I can’t pinpoint the moment when southern hip-hop became ratchet. Yes, there are plenty of southern based rap acts who make or have made great music but there a plenty of people for whom the face of southern rap is Two Chainz rather than OutKast or Ludacris. Southern based R&B/soul singers don’t have the same kind of image issues. Beyonce’s from Houston, Ledisi is from New Orleans, Anthony Hamilton is from North Carolina and indie soul king Anthony David hails from Georgia.
Countering the prevailing view that all Alabamians or Southerners listen to the same kind of music is what DJ Rahdu had in mind when he started the Website BamaLoveSoul back in 2008. I’ll let you marinate on the silliness of that prevailing view for a while. Can there be people out there who really believe that the millions of Alabama residents have identical musical tastes? There are Southerners who love country music but turn their noses up a Bluegrass just like some fans of R&B don’t listen to the blues.
With his mission to use BamaLoveSoul.com to bring additional exposure to alternative R&B and hip-hop acts, primarily from his state and region, DJ Rahdu is yet another fan of genres rooted in the African-American musical and cultural experience who actively resists the constriction of R&B and hip-hop to songs that manage to receive radio, MTV and major label support.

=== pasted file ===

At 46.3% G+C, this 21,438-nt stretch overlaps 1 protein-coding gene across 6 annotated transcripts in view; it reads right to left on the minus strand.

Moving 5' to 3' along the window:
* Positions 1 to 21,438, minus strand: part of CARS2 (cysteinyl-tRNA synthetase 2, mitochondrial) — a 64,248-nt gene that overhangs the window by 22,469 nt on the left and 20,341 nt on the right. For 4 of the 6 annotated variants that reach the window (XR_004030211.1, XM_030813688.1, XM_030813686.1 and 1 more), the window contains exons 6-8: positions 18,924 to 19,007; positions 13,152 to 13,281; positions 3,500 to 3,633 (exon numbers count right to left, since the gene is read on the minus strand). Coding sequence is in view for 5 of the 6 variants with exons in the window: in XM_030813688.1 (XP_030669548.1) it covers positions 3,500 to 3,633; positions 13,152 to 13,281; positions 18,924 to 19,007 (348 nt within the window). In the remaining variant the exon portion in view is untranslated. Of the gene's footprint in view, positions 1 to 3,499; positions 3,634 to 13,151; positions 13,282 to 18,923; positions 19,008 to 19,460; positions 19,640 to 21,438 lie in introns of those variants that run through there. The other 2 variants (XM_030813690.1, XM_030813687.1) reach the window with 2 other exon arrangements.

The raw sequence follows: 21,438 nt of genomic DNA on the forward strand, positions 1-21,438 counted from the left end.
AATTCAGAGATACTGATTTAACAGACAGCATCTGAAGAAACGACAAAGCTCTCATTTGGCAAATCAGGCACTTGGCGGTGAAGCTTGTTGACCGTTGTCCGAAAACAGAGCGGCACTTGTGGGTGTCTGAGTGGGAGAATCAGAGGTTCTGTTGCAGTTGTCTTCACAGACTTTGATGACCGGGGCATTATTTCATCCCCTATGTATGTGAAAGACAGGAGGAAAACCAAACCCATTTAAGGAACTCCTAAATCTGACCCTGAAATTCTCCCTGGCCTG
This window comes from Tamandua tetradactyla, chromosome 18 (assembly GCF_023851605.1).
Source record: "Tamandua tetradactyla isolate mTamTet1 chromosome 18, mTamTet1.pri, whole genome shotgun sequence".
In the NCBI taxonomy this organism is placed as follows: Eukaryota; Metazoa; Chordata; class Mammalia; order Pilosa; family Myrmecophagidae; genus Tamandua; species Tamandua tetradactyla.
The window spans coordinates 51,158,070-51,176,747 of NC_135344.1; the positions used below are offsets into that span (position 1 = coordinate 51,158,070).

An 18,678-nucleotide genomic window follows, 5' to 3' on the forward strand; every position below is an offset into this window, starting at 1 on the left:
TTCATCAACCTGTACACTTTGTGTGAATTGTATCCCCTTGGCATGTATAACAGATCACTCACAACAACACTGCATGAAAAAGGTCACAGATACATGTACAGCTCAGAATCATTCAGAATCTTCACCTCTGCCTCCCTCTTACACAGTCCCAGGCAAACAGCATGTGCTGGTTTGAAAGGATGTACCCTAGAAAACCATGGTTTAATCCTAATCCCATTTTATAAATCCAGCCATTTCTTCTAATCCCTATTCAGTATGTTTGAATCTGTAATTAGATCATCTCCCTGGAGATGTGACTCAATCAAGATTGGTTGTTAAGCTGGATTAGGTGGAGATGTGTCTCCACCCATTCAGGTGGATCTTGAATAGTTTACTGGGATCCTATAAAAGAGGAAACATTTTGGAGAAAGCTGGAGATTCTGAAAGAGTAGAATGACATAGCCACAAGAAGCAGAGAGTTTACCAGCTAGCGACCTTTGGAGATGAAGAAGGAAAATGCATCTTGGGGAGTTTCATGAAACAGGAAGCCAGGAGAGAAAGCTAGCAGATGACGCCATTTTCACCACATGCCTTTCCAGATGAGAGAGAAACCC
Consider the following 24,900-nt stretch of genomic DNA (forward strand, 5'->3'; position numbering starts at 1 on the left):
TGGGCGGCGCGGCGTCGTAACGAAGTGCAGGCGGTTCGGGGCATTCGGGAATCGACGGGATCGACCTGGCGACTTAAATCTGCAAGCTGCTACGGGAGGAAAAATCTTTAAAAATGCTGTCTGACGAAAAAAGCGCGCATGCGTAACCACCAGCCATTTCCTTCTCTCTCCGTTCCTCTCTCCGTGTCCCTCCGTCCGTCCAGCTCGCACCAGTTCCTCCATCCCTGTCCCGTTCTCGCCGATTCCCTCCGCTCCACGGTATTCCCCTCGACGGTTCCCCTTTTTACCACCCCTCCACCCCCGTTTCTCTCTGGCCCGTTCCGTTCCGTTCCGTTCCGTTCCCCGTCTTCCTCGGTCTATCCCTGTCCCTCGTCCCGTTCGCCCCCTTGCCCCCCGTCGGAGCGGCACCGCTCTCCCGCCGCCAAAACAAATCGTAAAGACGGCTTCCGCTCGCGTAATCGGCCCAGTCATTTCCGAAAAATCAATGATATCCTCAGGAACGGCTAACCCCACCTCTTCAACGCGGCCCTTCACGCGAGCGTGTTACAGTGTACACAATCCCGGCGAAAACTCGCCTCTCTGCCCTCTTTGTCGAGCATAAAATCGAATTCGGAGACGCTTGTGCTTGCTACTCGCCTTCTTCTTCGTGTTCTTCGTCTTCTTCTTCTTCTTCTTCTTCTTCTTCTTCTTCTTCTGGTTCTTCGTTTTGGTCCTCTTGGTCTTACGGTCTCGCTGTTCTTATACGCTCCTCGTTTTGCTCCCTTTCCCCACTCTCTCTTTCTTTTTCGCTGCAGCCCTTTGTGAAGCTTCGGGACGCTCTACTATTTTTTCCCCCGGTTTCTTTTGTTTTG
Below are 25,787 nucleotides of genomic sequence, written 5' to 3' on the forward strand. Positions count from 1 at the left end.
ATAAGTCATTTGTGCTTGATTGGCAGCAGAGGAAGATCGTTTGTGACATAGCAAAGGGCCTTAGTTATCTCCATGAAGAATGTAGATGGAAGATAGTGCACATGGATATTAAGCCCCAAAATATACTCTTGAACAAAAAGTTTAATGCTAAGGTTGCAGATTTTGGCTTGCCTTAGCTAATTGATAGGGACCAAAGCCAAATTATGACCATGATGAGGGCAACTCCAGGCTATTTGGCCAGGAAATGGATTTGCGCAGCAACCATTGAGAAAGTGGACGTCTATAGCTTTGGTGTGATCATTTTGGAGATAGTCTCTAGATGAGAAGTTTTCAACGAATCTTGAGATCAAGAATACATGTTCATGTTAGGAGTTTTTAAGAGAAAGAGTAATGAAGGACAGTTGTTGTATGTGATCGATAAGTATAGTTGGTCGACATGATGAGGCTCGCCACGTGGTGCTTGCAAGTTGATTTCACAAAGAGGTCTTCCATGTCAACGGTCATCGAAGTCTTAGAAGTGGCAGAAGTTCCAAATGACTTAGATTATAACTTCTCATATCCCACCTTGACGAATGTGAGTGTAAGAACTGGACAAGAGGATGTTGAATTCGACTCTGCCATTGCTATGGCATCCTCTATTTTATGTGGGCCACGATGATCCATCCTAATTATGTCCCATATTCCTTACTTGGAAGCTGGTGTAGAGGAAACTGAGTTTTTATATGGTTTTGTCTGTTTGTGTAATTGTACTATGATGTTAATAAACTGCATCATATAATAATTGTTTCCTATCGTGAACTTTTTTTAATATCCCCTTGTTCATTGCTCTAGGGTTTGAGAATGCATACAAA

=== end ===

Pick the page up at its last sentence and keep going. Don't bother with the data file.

It won’t take many spins of On Deck 3 to realize that most of these cuts will have a hard time finding a place on most hot R&B and hip-hop stations, or even most UAC stations. The irony is that the cuts on On Deck 3 would have received airplay at a time in the not too distant past. The easy fusion of a lyrical MC such as Sean Haefeli with hard bop jazz on the track “Essential” brings to mind artists such as The Digable Planets or The Native Tongues collective and most notably the late Guru whose Jazzmatazz records still draw a loyal following.
The funky/hip-hop reimagining of Nina Simone’s “Feeling Good” by Mental Abstrato featuring Joycee Weza certainly draws some inspiration from artists such as Erykah Badu and Lauryn Hill. A cut such as “Alive” by Waju & Garumaster featuring. Muc J displays tight rhyming and creating wordplay and inspirational message and artists confident enough go beyond attempting to snare attention with catchy hooks.
So what changed in the R&B/hip-hop market that has labels and radio ignoring the diversity represented by the range of voices heard on On Deck 3? Well, there are the usual suspects of consolidation by record labels and radio stations and the general risk averseness of radio station managers. The labels, stations and DJs will all point at the consumer and say they are simply giving the people what they want. The success of BamaLoveSoul.com and the output on this compilation stands as a strong argument that a lot of people aren’t being counted. Recommended.
By Howard Dukes